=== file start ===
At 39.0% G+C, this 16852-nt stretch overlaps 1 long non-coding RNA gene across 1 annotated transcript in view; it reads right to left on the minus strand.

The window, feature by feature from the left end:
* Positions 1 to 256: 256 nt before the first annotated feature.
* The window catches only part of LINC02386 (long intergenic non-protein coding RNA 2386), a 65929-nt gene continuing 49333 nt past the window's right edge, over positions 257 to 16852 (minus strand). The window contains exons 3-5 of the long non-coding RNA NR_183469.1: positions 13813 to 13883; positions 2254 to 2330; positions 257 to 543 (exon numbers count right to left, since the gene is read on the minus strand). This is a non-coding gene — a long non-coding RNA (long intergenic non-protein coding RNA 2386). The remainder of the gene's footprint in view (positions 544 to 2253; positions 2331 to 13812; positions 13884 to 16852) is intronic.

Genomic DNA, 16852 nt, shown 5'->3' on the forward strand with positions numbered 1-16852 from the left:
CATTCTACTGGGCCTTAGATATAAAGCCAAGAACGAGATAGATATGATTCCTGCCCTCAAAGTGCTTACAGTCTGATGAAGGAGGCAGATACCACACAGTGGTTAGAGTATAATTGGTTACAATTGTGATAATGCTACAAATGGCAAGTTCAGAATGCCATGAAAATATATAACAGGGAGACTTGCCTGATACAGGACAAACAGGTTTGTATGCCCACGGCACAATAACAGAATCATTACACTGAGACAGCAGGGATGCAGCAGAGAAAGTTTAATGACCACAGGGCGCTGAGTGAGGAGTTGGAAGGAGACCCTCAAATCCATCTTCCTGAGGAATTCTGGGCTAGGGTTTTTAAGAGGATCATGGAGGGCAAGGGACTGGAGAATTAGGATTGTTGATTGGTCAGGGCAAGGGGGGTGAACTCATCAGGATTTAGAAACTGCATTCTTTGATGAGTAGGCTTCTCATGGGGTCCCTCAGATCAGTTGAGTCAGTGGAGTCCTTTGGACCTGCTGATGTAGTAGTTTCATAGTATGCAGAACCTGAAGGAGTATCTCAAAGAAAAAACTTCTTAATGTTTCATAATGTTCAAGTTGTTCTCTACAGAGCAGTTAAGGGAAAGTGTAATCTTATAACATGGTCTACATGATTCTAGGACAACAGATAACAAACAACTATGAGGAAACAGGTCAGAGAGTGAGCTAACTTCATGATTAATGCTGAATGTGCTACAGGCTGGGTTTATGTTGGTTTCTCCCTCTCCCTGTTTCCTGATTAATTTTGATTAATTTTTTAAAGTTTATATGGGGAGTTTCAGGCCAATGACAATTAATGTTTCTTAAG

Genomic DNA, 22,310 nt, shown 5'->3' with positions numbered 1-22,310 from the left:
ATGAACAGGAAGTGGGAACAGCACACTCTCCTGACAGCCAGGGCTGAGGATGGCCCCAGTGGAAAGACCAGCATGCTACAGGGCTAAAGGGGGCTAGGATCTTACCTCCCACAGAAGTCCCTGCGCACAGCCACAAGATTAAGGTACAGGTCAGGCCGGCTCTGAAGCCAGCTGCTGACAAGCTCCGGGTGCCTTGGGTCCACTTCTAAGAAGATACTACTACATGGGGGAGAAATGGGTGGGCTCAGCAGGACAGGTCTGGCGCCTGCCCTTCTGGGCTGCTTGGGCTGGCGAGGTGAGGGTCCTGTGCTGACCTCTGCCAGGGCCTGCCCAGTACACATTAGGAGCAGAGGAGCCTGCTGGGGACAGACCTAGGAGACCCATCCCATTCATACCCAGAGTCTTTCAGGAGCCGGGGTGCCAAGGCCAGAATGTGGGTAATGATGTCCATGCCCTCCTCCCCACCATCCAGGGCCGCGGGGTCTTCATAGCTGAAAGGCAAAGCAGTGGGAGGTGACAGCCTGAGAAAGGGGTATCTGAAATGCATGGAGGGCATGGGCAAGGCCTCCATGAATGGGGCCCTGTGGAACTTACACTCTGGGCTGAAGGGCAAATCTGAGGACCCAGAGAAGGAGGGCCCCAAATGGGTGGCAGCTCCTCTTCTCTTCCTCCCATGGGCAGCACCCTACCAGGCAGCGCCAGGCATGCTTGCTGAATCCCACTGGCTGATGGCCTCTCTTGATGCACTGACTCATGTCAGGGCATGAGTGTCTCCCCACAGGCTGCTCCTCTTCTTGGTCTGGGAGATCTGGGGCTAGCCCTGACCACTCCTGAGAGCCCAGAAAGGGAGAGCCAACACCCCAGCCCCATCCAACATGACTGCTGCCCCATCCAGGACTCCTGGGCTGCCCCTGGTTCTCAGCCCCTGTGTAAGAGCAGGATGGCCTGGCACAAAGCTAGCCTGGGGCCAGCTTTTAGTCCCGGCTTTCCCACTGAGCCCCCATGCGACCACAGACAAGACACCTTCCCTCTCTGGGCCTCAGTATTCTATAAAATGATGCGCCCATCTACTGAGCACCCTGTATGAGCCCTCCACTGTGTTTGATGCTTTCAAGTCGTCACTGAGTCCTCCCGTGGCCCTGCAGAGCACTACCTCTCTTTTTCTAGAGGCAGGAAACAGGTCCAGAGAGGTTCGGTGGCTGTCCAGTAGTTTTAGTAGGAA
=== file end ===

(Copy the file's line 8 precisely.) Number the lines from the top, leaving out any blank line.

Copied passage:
ATGAACAGGAAGTGGGAACAGCACACTCTCCTGACAGCCAGGGCTGAGGATGGCCCCAGTGGAAAGACCAGCATGCTACAGGGCTAAAGGGGGCTAGGATCTTACCTCCCACAGAAGTCCCTGCGCACAGCCACAAGATTAAGGTACAGGTCAGGCCGGCTCTGAAGCCAGCTGCTGACAAGCTCCGGGTGCCTTGGGTCCACTTCTAAGAAGATACTACTACATGGGGGAGAAATGGGTGGGCTCAGCAGGACAGGTCTGGCGCCTGCCCTTCTGGGCTGCTTGGGCTGGCGAGGTGAGGGTCCTGTGCTGACCTCTGCCAGGGCCTGCCCAGTACACATTAGGAGCAGAGGAGCCTGCTGGGGACAGACCTAGGAGACCCATCCCATTCATACCCAGAGTCTTTCAGGAGCCGGGGTGCCAAGGCCAGAATGTGGGTAATGATGTCCATGCCCTCCTCCCCACCATCCAGGGCCGCGGGGTCTTCATAGCTGAAAGGCAAAGCAGTGGGAGGTGACAGCCTGAGAAAGGGGTATCTGAAATGCATGGAGGGCATGGGCAAGGCCTCCATGAATGGGGCCCTGTGGAACTTACACTCTGGGCTGAAGGGCAAATCTGAGGACCCAGAGAAGGAGGGCCCCAAATGGGTGGCAGCTCCTCTTCTCTTCCTCCCATGGGCAGCACCCTACCAGGCAGCGCCAGGCATGCTTGCTGAATCCCACTGGCTGATGGCCTCTCTTGATGCACTGACTCATGTCAGGGCATGAGTGTCTCCCCACAGGCTGCTCCTCTTCTTGGTCTGGGAGATCTGGGGCTAGCCCTGACCACTCCTGAGAGCCCAGAAAGGGAGAGCCAACACCCCAGCCCCATCCAACATGACTGCTGCCCCATCCAGGACTCCTGGGCTGCCCCTGGTTCTCAGCCCCTGTGTAAGAGCAGGATGGCCTGGCACAAAGCTAGCCTGGGGCCAGCTTTTAGTCCCGGCTTTCCCACTGAGCCCCCATGCGACCACAGACAAGACACCTTCCCTCTCTGGGCCTCAGTATTCTATAAAATGATGCGCCCATCTACTGAGCACCCTGTATGAGCCCTCCACTGTGTTTGATGCTTTCAAGTCGTCACTGAGTCCTCCCGTGGCCCTGCAGAGCACTACCTCTCTTTTTCTAGAGGCAGGAAACAGGTCCAGAGAGGTTCGGTGGCTGTCCAGTAGTTTTAGTAGGAA